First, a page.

Using our military to fight Ebola

Some 1,000 American troops have been sent to Africa to help in the fight against Ebola.  Plans are to send as many as 3,900.  As with others who care for Ebola patients, these military men and women risk catching the disease themselves.  And then they will come home.   So the Pentagon is requiring all troops that have been part of this mission to be put into a 21-day quarantine upon their return.

This is a commendable duty on the part of the servicemen and women who are risking their lives–as they do in so many other ways–to protect others.  And yet, is this a proper task for our military?  They are trained to fight human enemies, not viral ones.  I suppose many of those sent over have medical specialties, but still, this seems an odd use of our military might.  Is this a violation of vocation?  Also,  the danger to them and to those they return to is considerable.  Again, I honor these men and women, and I commend our country’s efforts to battle the disease in Africa, and maybe the military is the only manpower that can be easily accessed for the job.  But still. . . .What do you think? [Read more...]

Lateral military enlistments?

The pattern for enlisting in the military is to sign up in your 20′s, then, if you want to make a career of it, keep rising in the ranks until you retire after 20 or 30 years.  The military only hires people, as it were, at entry level positions.  But what if you could enlist when you are older?  What if you could could come into the service with a rank commensurate with your experience and expertise?  Renee J. Squier proposes this kind of “lateral enlistment.” [Read more...]

Air Force will now allow atheist oaths

We blogged about the atheist airman who was not allowed to re-enlist unless he could swear the military oath to protect the Constitution “so help me God.”  The Air Force has changed its policy to allow that part to be left out, a move being applauded by religious liberty groups. [Read more...]

Religious liberty for atheists, too

Enlisting or re-enlisting in a military service requires taking an oath, ending in the words “so help me God.”  An atheist airman trying to re-enlist in the Air Force has crossed out those words in the paperwork he is supposed to sign.  So the Air Force is not letting him re-enlist.

Lawsuits are in the works.  But does it make sense to require a person to swear in the name of a deity he does not believe in?  And doesn’t requiring a religious oath for military service constitute a “religious test” for public office, which the Constitution does not allow?  More to the point, in a time when the religious liberty of Christians is threatened more and more, don’t Christians need to support the religious liberty of everyone, including atheists? [Read more...]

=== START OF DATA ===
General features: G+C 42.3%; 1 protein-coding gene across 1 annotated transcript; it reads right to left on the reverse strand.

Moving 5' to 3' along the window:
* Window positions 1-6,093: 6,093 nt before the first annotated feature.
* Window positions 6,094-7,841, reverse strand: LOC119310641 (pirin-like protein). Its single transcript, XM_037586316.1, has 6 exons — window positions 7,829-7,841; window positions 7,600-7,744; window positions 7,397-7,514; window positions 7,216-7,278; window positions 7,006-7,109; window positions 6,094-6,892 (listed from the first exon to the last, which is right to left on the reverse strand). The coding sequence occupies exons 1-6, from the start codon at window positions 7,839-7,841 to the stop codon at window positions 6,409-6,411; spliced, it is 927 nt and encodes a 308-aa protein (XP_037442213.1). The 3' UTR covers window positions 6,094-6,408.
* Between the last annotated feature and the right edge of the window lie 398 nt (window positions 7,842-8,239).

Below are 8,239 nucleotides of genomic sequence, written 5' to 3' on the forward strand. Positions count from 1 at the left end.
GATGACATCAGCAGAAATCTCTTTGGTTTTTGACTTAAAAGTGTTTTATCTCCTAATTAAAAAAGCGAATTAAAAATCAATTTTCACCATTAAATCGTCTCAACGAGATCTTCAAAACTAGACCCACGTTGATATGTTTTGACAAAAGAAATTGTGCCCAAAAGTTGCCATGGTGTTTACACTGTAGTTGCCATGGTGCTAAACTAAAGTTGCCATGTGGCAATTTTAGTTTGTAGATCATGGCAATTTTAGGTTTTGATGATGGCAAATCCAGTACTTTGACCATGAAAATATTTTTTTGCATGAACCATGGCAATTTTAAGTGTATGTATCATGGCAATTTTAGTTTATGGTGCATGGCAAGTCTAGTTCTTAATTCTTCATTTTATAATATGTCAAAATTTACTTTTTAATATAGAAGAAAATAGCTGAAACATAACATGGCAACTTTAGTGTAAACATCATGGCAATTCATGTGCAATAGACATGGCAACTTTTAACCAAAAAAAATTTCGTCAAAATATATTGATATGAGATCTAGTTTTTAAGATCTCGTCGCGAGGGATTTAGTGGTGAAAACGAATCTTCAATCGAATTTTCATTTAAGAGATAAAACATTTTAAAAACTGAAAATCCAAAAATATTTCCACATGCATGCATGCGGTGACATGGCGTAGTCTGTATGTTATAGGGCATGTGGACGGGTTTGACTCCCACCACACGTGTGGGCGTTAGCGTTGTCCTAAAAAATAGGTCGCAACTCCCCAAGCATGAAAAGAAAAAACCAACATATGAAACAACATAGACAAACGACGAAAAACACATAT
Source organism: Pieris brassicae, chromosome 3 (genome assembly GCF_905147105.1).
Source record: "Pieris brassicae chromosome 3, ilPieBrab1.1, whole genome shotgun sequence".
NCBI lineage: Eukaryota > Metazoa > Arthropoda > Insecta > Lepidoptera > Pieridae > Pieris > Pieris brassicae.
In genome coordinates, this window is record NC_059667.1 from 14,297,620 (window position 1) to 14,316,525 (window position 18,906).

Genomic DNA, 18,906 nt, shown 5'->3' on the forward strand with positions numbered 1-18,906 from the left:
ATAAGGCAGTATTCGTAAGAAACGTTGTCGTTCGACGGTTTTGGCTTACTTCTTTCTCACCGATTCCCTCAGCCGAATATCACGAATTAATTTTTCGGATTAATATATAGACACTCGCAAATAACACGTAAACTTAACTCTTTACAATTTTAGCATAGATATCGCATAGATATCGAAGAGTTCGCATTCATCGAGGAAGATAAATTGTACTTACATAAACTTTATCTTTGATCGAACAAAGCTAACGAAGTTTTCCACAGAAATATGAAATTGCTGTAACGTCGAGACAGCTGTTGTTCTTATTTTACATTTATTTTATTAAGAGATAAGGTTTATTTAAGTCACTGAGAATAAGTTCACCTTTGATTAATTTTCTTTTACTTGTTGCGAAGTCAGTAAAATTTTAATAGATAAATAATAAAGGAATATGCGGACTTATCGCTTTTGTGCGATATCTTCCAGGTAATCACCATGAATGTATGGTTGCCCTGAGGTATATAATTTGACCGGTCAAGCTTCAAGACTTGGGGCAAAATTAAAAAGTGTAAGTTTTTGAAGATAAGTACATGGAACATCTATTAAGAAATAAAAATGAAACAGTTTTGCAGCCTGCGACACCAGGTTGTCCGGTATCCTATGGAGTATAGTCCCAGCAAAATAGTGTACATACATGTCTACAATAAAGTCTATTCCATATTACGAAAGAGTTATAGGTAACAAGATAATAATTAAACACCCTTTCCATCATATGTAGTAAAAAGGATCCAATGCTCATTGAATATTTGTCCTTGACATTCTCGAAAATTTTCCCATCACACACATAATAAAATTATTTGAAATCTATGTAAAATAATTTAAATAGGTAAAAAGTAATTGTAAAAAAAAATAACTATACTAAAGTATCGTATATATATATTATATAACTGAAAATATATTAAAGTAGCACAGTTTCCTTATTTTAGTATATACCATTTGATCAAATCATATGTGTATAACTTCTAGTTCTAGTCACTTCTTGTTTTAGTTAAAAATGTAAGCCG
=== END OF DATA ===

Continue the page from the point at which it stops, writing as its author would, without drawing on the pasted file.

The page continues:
The problem with cops in camo

Why would police officers, as in those in Ferguson, Missouri, wear green camoflage jungle fatigues?  If it’s necessary to hide from urban bad guys, they should wear black, grey, and dirty white camoflage so as to blend in with asphalt, concrete, and dilapidated houses.  (Like this.)  The answer, of course, is that since most of our military’s fighting these days requires desert camoflage,  our government unloaded the jungle pattern for police departments and whoever else wants them.  So now the police are purposefully dressing up to look like soldiers.  This signifies a confusion of vocation. [Read more...]

Demilitarizing the Police

I just got back from St. Louis, staying just a few blocks from the riots in Ferguson over the police shooting an unarmed teenager.  I didn’t see anything and I don’t want to address the incident, as such.  But the Cato Institute’s Walter Olson raises some interesting questions:

Why armored vehicles in a Midwestern inner suburb? Why would cops wear camouflage gear against a terrain patterned by convenience stores and beauty parlors? Why are the authorities in Ferguson, Mo. so given to quasi-martial crowd control methods (such as bans on walking on the street) and, per the reporting of Riverfront Times, the firing of tear gas at people in their own yards? (“‘This my property!’ he shouted, prompting police to fire a tear gas canister directly at his face.”) Why would someone identifying himself as an 82nd Airborne Army veteran, observing the Ferguson police scene, comment that “We rolled lighter than that in an actual warzone”?

Now Senator Rand Paul (R-Ky), citing what happened in Ferguson and quoting his fellow libertarian Olson, challenges the militarization of the police, which has happened thanks to the federal government. [Read more...]


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